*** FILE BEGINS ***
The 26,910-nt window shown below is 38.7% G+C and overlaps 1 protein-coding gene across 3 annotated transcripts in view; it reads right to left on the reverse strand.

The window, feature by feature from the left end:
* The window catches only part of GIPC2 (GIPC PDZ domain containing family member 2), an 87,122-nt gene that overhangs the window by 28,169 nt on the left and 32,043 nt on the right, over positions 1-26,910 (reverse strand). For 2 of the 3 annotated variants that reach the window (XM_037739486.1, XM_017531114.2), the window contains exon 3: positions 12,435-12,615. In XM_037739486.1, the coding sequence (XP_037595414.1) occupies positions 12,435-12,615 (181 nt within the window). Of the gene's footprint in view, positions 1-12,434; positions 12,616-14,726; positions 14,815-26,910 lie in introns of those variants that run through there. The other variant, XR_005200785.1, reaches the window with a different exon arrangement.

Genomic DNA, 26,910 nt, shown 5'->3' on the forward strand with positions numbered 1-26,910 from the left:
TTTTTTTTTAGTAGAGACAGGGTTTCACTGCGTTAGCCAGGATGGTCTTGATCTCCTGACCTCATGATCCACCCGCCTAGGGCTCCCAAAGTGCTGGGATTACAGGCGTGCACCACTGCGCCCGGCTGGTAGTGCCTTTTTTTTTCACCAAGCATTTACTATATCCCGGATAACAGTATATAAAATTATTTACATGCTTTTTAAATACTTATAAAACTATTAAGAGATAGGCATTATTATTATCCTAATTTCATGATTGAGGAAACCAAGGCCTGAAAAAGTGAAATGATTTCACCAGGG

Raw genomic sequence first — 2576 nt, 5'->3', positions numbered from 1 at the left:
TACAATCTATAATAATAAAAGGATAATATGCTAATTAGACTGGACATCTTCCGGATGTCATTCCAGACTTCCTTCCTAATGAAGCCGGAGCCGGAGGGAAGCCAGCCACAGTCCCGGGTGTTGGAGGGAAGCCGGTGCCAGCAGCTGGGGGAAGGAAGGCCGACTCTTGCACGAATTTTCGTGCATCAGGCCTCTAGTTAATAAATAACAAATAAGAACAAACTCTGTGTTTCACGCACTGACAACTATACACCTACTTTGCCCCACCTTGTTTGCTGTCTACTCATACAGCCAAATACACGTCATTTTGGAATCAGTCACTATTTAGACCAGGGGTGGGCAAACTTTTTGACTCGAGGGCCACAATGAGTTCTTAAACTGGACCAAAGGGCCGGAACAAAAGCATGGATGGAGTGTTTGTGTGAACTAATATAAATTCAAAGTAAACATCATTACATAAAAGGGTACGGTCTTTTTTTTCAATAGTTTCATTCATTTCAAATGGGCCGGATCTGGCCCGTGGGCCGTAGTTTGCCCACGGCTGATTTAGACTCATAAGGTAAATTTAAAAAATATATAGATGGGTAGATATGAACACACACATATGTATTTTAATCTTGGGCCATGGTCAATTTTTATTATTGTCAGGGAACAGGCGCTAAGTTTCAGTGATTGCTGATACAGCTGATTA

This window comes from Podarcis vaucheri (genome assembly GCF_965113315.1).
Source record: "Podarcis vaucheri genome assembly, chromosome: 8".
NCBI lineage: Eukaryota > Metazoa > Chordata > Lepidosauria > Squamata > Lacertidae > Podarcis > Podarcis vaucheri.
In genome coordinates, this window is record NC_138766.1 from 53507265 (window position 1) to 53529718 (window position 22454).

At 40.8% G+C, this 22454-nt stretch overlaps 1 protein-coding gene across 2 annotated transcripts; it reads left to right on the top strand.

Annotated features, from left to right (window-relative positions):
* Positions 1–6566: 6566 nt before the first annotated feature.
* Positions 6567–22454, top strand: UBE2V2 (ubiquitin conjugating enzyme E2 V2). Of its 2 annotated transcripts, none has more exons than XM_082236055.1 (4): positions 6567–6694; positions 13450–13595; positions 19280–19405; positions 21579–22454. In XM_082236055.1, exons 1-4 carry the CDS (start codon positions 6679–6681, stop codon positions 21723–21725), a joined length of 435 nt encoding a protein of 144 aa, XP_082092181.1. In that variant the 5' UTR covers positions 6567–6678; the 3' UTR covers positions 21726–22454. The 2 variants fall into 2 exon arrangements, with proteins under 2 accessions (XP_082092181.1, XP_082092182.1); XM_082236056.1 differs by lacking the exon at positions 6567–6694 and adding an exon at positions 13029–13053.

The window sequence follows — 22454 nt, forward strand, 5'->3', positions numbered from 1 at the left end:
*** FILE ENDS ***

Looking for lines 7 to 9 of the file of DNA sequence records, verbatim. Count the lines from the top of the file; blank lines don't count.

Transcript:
TACAATCTATAATAATAAAAGGATAATATGCTAATTAGACTGGACATCTTCCGGATGTCATTCCAGACTTCCTTCCTAATGAAGCCGGAGCCGGAGGGAAGCCAGCCACAGTCCCGGGTGTTGGAGGGAAGCCGGTGCCAGCAGCTGGGGGAAGGAAGGCCGACTCTTGCACGAATTTTCGTGCATCAGGCCTCTAGTTAATAAATAACAAATAAGAACAAACTCTGTGTTTCACGCACTGACAACTATACACCTACTTTGCCCCACCTTGTTTGCTGTCTACTCATACAGCCAAATACACGTCATTTTGGAATCAGTCACTATTTAGACCAGGGGTGGGCAAACTTTTTGACTCGAGGGCCACAATGAGTTCTTAAACTGGACCAAAGGGCCGGAACAAAAGCATGGATGGAGTGTTTGTGTGAACTAATATAAATTCAAAGTAAACATCATTACATAAAAGGGTACGGTCTTTTTTTTCAATAGTTTCATTCATTTCAAATGGGCCGGATCTGGCCCGTGGGCCGTAGTTTGCCCACGGCTGATTTAGACTCATAAGGTAAATTTAAAAAATATATAGATGGGTAGATATGAACACACACATATGTATTTTAATCTTGGGCCATGGTCAATTTTTATTATTGTCAGGGAACAGGCGCTAAGTTTCAGTGATTGCTGATACAGCTGATTA

This window comes from Podarcis vaucheri (genome assembly GCF_965113315.1).
Source record: "Podarcis vaucheri genome assembly, chromosome: 8".